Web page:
Leader relishes chance to push radical interventionist agenda.

As the countdown to September's general election becomes ever more frenetic, one thing is becoming increasingly obvious: those parties that stick to their knitting and produce fresh, even visionary, ideas and viable policies stand to be the big winners.

Voters are not of such a negative mood as to tolerate endless whining, cheap hits on opponents and petty point-scoring generally.

National worked this out long ago. The Greens have since worked it out and are now refocusing on fundamentals. Labour has had the most difficulty in shedding opposition for the sake of opposition, but is coming to the same realisation, with David Cunliffe now thrusting himself forward as the Apostle of Economic Intervention. And not before time - in a strategic sense, at least.

The exception to this requirement to accentuate the positive is New Zealand First whose function in domestic politics is to stress the negative and thus offer refuge to the angry and the alienated.


But even a politician of Winston Peters' calibre is finding the going tough and - to borrow David Lange's famous observation of Jim Bolger - succeeding in only stirring up apathy.

This week's Herald-DigiPoll survey confirmed there is precious little breadth or depth of anger with National for Opposition parties to exploit.

They keep trying, in part because that is one of the functions of Opposition and in part because they want to believe for the sake of their collective sanity that the next semi-crisis or mini-scandal to afflict National will be the one that breaks the camel's back and sets National's and John Key's opinion poll ratings on an irrevocable downwards slide.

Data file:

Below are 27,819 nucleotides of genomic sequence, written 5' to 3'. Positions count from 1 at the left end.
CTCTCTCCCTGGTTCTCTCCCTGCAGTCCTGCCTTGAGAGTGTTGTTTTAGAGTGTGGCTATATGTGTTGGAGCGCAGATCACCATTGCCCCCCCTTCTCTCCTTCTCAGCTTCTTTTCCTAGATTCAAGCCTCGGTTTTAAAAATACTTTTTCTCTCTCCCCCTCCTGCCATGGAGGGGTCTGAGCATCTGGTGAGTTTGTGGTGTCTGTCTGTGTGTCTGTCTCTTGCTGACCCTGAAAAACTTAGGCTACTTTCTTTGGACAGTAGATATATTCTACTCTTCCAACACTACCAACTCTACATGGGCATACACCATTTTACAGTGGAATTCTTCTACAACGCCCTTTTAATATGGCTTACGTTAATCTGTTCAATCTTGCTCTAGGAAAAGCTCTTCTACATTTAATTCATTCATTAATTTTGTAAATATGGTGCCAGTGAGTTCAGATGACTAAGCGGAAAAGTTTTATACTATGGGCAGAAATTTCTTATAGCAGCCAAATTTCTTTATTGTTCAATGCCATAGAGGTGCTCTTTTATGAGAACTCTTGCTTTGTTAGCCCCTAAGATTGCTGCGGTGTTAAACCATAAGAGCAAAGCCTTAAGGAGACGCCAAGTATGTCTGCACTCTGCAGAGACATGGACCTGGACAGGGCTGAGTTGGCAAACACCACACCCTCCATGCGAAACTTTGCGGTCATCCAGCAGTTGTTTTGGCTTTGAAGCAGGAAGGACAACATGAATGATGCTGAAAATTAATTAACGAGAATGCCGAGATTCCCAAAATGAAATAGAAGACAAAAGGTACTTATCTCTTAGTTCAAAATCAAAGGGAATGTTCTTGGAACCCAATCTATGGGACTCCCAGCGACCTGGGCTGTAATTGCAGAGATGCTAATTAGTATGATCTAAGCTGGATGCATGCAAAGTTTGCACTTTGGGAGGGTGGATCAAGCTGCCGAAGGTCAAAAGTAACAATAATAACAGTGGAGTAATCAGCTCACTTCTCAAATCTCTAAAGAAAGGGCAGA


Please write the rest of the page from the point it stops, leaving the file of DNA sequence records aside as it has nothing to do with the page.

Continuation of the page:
If anything, the opposite is happening. Following an indifferent 2013, John Key is enjoying something of a second honeymoon with voters. In part, that is down to his unashamed pragmatism. Voters know if there is a problem, Key will fix it - and probably before they have even started squealing about it.

Key may have lost voters' trust on peripheral issues like the GCSB. On the matters that actually impinge on people's daily lives, however, Key has ensured he is swimming in the stuff.

Key's and National's stunning poll ratings are also down to something else - the clear signs that the economy is now growing at a reasonable pace at last.

When it comes to the things that really matter to voters - be it the economy, cutting crime, boosting hospital services or whatever, National has made sure it has the basics in order.

That is why there is palpable frustration in the Beehive that National's projection of an image of competence keeps being blurred by unwanted static, the latest examples bring the respective maelstroms surrounding the actions of Judith Collins and Hekia Parata, who this week made an absolute botch of her handling of allegations of misspending by a subsidiary of Te Kohanga Reo National Trust.


But voters do not seem to care about these blots on National's landscape. And come September, nobody will be talking about whom Collins had dinner with in Beijing. Or how Parata could go to bed saying one thing and get up the next morning mouthing the exact opposite.

In Collins' case, Labour's Grant Robertson has done a splendid job in not only vanquishing one of National's most formidable performers but also citing her as an example of what Labour refers to as National's "crony capitalism" by which National allegedly uses the instruments of the state - be it the tax system, bureaucracy or whatever - for the benefit of its "rich mates".